Alcott and Greenstone (2012) refer to this as a ‘win-win' opportunity for the government. By promoting energy efficiency, they can ensure the welfare of the environment (reduced CO2 emissions) as well as encourage consumers and producers to invest in more energy saving technologies. The correction of the second problem is necessary in order to avoid the creation of an energy efficiency gap. Jaffe and Stavins (1994) explain this gap by posing a question to the reader, about the increased knowledge of the benefits attached to various appliances , but the small uptake of them – why the difference? The answer to this is believed to lie in three completely separated phenomenon's: “(1) market failures, (2) behavioral effects, and (3) modeling flaws,” (Gerarden et. al, 2015).
Levine et. al (1994) conducted a thorough analysis of the existence of the market failures in energy efficiency markets. They began with the argument that once it has been established that the gap is not owing to hidden costs, time lags or parameter specifications only than should market failures be considered. A detail study of four products are done – fluorescent lamps, refrigerators, computers and color televisions - in relation to the four market failures identified in the paper (missing information, consumer decision making, “transaction costs, and capital market imperfections.”). The results show that with other problems non-existent all four products face a form of market failure which needs to be corrected to reduce the gap.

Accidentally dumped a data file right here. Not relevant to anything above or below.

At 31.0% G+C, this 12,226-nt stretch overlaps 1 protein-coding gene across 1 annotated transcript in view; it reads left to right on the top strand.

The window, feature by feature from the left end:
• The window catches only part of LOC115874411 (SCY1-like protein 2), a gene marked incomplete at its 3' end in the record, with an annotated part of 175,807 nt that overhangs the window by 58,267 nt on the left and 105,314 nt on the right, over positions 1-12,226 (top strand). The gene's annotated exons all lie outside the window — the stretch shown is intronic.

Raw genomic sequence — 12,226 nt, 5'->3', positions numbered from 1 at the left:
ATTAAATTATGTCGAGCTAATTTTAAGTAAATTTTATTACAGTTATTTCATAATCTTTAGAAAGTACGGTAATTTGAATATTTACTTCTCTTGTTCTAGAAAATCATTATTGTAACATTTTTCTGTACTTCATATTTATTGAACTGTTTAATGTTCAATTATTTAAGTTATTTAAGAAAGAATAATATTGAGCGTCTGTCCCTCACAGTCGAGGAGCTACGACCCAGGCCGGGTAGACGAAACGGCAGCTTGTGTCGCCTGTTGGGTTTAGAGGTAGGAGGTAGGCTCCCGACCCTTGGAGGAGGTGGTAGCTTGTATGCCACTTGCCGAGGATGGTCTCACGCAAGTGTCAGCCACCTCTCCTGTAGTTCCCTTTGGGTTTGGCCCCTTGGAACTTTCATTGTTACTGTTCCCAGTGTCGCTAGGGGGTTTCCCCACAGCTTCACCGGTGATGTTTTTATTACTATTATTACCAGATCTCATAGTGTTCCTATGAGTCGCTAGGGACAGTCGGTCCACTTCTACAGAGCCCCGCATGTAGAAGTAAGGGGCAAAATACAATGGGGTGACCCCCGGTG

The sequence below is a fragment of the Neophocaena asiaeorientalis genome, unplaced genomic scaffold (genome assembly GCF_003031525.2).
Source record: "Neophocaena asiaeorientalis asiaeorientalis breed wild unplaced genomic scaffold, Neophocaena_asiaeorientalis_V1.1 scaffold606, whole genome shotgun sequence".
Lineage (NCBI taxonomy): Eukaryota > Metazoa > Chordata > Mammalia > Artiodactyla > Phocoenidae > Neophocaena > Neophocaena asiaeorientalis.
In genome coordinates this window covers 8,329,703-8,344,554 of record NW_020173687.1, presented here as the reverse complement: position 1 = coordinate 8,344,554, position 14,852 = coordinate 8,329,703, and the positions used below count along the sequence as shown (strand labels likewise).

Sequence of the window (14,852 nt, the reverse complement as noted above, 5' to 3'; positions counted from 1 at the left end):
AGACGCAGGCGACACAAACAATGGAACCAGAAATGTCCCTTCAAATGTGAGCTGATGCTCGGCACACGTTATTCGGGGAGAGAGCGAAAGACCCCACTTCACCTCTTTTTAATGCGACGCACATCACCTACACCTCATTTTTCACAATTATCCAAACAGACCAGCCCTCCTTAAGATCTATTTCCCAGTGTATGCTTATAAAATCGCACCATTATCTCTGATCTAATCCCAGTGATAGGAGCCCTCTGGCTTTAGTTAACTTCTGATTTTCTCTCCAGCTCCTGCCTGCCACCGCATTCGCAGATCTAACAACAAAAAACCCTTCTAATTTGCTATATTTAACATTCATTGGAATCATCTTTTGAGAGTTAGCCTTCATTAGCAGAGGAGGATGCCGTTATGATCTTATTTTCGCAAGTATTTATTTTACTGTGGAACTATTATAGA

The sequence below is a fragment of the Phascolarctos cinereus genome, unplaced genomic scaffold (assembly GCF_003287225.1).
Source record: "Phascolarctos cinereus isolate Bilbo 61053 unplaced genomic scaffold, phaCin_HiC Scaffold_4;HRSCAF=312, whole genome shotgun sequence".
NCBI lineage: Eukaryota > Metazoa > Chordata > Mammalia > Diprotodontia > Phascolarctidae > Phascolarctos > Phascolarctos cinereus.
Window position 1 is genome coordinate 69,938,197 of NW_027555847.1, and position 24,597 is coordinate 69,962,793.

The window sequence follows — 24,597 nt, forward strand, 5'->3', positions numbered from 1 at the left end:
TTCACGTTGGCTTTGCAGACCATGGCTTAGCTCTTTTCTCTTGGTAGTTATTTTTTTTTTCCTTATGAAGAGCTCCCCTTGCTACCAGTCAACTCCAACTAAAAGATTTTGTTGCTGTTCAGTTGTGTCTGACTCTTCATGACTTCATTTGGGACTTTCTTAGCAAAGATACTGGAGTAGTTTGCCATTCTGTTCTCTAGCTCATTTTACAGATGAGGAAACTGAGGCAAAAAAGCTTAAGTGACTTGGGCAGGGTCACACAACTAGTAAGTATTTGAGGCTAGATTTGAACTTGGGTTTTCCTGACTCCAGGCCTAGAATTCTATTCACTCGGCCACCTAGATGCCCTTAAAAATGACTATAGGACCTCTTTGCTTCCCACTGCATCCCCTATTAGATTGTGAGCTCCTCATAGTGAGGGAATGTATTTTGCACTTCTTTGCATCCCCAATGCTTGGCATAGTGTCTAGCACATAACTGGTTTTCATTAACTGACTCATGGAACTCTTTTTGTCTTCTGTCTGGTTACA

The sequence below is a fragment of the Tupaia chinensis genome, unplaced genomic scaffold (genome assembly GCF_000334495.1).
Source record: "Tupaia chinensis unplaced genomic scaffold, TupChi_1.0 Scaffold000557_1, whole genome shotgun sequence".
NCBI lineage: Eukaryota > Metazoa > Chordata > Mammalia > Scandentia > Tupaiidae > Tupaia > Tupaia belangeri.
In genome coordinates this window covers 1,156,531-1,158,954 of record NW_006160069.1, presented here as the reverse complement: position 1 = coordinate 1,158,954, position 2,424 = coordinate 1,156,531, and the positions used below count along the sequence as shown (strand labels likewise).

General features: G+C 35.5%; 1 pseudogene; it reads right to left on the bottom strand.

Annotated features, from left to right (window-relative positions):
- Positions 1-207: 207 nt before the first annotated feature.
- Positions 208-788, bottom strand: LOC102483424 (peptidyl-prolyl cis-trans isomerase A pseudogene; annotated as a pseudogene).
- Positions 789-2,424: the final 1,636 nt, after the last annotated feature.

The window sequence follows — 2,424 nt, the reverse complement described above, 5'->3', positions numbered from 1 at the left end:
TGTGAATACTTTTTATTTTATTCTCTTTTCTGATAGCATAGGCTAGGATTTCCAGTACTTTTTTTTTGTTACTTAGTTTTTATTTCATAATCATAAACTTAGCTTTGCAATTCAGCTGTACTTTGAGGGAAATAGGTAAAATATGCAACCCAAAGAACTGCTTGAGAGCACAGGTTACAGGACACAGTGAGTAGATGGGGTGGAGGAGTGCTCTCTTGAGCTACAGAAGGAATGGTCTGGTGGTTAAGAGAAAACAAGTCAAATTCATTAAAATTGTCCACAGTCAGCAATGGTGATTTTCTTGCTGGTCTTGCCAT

Stavins (2013) attributes modeling flaws to five categories . It is believed that any miscalculation of those parameters can result in an inaccurate measurement of the gap, which in turn can feed into market failure.
As for behavioral effects, the next section goes into detail about it. I employ the use of various behavioral anomalies to explain how our day-to-day choices contribute to the energy efficiency gap.
Section 3 – Behavioral Economics and Energy Efficiency
Each sub-section will attempt to describe a behavioral tool, provide an empirical example, and conclude with any possible solution to help reduce the effect of the tool on the gap.
3.1 Status Quo Bias and The Default Option:
Consumer's seem to prefer to stick to the current state of affairs (or select the default option given by the provider), regardless if it is the most optimal choice or not. This preference is known as the status quo bias. Fredericks et al. in their 2015 paper, use this bias and default as two of the various behavioral economic tools in explaining the contribution of household energy use to the energy efficiency gap. They believe that although these procedures do minimize risk, overall, it stops individuals from receiving the benefits from other better options, that may even offset the particular risk involved.